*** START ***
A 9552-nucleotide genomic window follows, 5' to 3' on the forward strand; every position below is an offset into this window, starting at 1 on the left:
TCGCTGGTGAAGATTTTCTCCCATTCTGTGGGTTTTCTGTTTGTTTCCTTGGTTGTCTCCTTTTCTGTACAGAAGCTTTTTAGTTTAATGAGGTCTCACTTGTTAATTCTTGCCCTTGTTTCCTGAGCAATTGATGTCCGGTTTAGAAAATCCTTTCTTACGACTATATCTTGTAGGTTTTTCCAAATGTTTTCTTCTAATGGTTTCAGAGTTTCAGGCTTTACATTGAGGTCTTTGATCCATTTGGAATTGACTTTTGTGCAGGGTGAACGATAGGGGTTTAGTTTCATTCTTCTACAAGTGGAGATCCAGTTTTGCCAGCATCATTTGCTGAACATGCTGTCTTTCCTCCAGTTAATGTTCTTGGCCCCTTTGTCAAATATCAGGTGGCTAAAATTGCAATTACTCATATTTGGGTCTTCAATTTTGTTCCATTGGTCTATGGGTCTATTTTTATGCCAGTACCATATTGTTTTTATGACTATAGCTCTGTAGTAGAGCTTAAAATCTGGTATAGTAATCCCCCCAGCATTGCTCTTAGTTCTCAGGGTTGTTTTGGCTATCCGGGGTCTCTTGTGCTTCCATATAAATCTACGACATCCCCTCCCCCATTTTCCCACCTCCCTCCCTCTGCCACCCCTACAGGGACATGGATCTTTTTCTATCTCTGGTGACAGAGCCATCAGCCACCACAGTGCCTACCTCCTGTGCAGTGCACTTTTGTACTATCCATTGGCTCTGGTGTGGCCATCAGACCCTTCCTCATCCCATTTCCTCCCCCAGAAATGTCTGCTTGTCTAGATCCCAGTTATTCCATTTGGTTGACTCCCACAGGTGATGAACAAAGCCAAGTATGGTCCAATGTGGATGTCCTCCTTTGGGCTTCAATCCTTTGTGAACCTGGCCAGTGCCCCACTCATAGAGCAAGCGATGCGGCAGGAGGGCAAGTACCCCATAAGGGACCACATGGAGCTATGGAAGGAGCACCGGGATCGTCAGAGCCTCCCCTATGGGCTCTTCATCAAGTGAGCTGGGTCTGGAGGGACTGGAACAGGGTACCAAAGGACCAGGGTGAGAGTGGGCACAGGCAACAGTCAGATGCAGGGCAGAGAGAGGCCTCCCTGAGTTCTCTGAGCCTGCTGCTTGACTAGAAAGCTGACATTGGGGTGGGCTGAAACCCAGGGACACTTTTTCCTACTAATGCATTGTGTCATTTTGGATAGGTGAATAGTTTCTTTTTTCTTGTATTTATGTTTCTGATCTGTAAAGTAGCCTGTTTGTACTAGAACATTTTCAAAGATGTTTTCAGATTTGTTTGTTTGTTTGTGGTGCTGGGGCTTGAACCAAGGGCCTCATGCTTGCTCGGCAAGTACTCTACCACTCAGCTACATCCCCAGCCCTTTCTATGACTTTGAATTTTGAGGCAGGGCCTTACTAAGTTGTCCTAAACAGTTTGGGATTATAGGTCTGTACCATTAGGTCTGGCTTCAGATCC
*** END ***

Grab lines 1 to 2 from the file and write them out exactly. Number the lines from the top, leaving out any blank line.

A 9552-nucleotide genomic window follows, 5' to 3' on the forward strand; every position below is an offset into this window, starting at 1 on the left:
TCGCTGGTGAAGATTTTCTCCCATTCTGTGGGTTTTCTGTTTGTTTCCTTGGTTGTCTCCTTTTCTGTACAGAAGCTTTTTAGTTTAATGAGGTCTCACTTGTTAATTCTTGCCCTTGTTTCCTGAGCAATTGATGTCCGGTTTAGAAAATCCTTTCTTACGACTATATCTTGTAGGTTTTTCCAAATGTTTTCTTCTAATGGTTTCAGAGTTTCAGGCTTTACATTGAGGTCTTTGATCCATTTGGAATTGACTTTTGTGCAGGGTGAACGATAGGGGTTTAGTTTCATTCTTCTACAAGTGGAGATCCAGTTTTGCCAGCATCATTTGCTGAACATGCTGTCTTTCCTCCAGTTAATGTTCTTGGCCCCTTTGTCAAATATCAGGTGGCTAAAATTGCAATTACTCATATTTGGGTCTTCAATTTTGTTCCATTGGTCTATGGGTCTATTTTTATGCCAGTACCATATTGTTTTTATGACTATAGCTCTGTAGTAGAGCTTAAAATCTGGTATAGTAATCCCCCCAGCATTGCTCTTAGTTCTCAGGGTTGTTTTGGCTATCCGGGGTCTCTTGTGCTTCCATATAAATCTACGACATCCCCTCCCCCATTTTCCCACCTCCCTCCCTCTGCCACCCCTACAGGGACATGGATCTTTTTCTATCTCTGGTGACAGAGCCATCAGCCACCACAGTGCCTACCTCCTGTGCAGTGCACTTTTGTACTATCCATTGGCTCTGGTGTGGCCATCAGACCCTTCCTCATCCCATTTCCTCCCCCAGAAATGTCTGCTTGTCTAGATCCCAGTTATTCCATTTGGTTGACTCCCACAGGTGATGAACAAAGCCAAGTATGGTCCAATGTGGATGTCCTCCTTTGGGCTTCAATCCTTTGTGAACCTGGCCAGTGCCCCACTCATAGAGCAAGCGATGCGGCAGGAGGGCAAGTACCCCATAAGGGACCACATGGAGCTATGGAAGGAGCACCGGGATCGTCAGAGCCTCCCCTATGGGCTCTTCATCAAGTGAGCTGGGTCTGGAGGGACTGGAACAGGGTACCAAAGGACCAGGGTGAGAGTGGGCACAGGCAACAGTCAGATGCAGGGCAGAGAGAGGCCTCCCTGAGTTCTCTGAGCCTGCTGCTTGACTAGAAAGCTGACATTGGGGTGGGCTGAAACCCAGGGACACTTTTTCCTACTAATGCATTGTGTCATTTTGGATAGGTGAATAGTTTCTTTTTTCTTGTATTTATGTTTCTGATCTGTAAAGTAGCCTGTTTGTACTAGAACATTTTCAAAGATGTTTTCAGATTTGTTTGTTTGTTTGTGGTGCTGGGGCTTGAACCAAGGGCCTCATGCTTGCTCGGCAAGTACTCTACCACTCAGCTACATCCCCAGCCCTTTCTATGACTTTGAATTTTGAGGCAGGGCCTTACTAAGTTGTCCTAAACAGTTTGGGATTATAGGTCTGTACCATTAGGTCTGGCTTCAGATCC